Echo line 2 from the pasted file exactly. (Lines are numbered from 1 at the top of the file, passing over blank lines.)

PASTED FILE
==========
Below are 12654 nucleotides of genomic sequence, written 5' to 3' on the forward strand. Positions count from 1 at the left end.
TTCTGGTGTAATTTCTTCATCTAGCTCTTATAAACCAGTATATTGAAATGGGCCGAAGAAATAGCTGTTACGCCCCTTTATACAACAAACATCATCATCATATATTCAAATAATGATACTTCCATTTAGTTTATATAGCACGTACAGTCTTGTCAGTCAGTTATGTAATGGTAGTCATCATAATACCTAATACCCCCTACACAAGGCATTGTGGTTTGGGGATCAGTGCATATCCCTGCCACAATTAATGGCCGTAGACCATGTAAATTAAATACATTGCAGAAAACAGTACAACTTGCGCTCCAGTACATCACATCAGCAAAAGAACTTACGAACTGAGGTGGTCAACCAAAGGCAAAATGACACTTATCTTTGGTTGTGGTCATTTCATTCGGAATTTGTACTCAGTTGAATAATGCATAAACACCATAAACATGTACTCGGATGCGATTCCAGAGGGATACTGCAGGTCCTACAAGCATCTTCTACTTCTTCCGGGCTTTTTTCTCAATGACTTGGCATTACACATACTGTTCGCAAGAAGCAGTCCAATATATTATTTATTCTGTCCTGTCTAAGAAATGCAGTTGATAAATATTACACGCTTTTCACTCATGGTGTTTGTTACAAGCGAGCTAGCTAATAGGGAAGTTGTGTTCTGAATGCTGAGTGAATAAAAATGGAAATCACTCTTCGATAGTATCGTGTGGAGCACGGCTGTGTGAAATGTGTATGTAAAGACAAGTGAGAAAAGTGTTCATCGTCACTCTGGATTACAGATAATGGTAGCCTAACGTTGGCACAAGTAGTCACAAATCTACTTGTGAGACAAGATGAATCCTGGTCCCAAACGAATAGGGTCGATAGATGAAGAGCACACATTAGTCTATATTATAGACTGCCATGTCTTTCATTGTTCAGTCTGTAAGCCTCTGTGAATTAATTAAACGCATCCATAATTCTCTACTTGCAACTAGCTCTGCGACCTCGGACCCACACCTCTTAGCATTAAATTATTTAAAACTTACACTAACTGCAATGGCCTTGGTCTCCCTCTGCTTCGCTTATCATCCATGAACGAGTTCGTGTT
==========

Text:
TTCTGGTGTAATTTCTTCATCTAGCTCTTATAAACCAGTATATTGAAATGGGCCGAAGAAATAGCTGTTACGCCCCTTTATACAACAAACATCATCATCATATATTCAAATAATGATACTTCCATTTAGTTTATATAGCACGTACAGTCTTGTCAGTCAGTTATGTAATGGTAGTCATCATAATACCTAATACCCCCTACACAAGGCATTGTGGTTTGGGGATCAGTGCATATCCCTGCCACAATTAATGGCCGTAGACCATGTAAATTAAATACATTGCAGAAAACAGTACAACTTGCGCTCCAGTACATCACATCAGCAAAAGAACTTACGAACTGAGGTGGTCAACCAAAGGCAAAATGACACTTATCTTTGGTTGTGGTCATTTCATTCGGAATTTGTACTCAGTTGAATAATGCATAAACACCATAAACATGTACTCGGATGCGATTCCAGAGGGATACTGCAGGTCCTACAAGCATCTTCTACTTCTTCCGGGCTTTTTTCTCAATGACTTGGCATTACACATACTGTTCGCAAGAAGCAGTCCAATATATTATTTATTCTGTCCTGTCTAAGAAATGCAGTTGATAAATATTACACGCTTTTCACTCATGGTGTTTGTTACAAGCGAGCTAGCTAATAGGGAAGTTGTGTTCTGAATGCTGAGTGAATAAAAATGGAAATCACTCTTCGATAGTATCGTGTGGAGCACGGCTGTGTGAAATGTGTATGTAAAGACAAGTGAGAAAAGTGTTCATCGTCACTCTGGATTACAGATAATGGTAGCCTAACGTTGGCACAAGTAGTCACAAATCTACTTGTGAGACAAGATGAATCCTGGTCCCAAACGAATAGGGTCGATAGATGAAGAGCACACATTAGTCTATATTATAGACTGCCATGTCTTTCATTGTTCAGTCTGTAAGCCTCTGTGAATTAATTAAACGCATCCATAATTCTCTACTTGCAACTAGCTCTGCGACCTCGGACCCACACCTCTTAGCATTAAATTATTTAAAACTTACACTAACTGCAATGGCCTTGGTCTCCCTCTGCTTCGCTTATCATCCATGAACGAGTTCGTGTT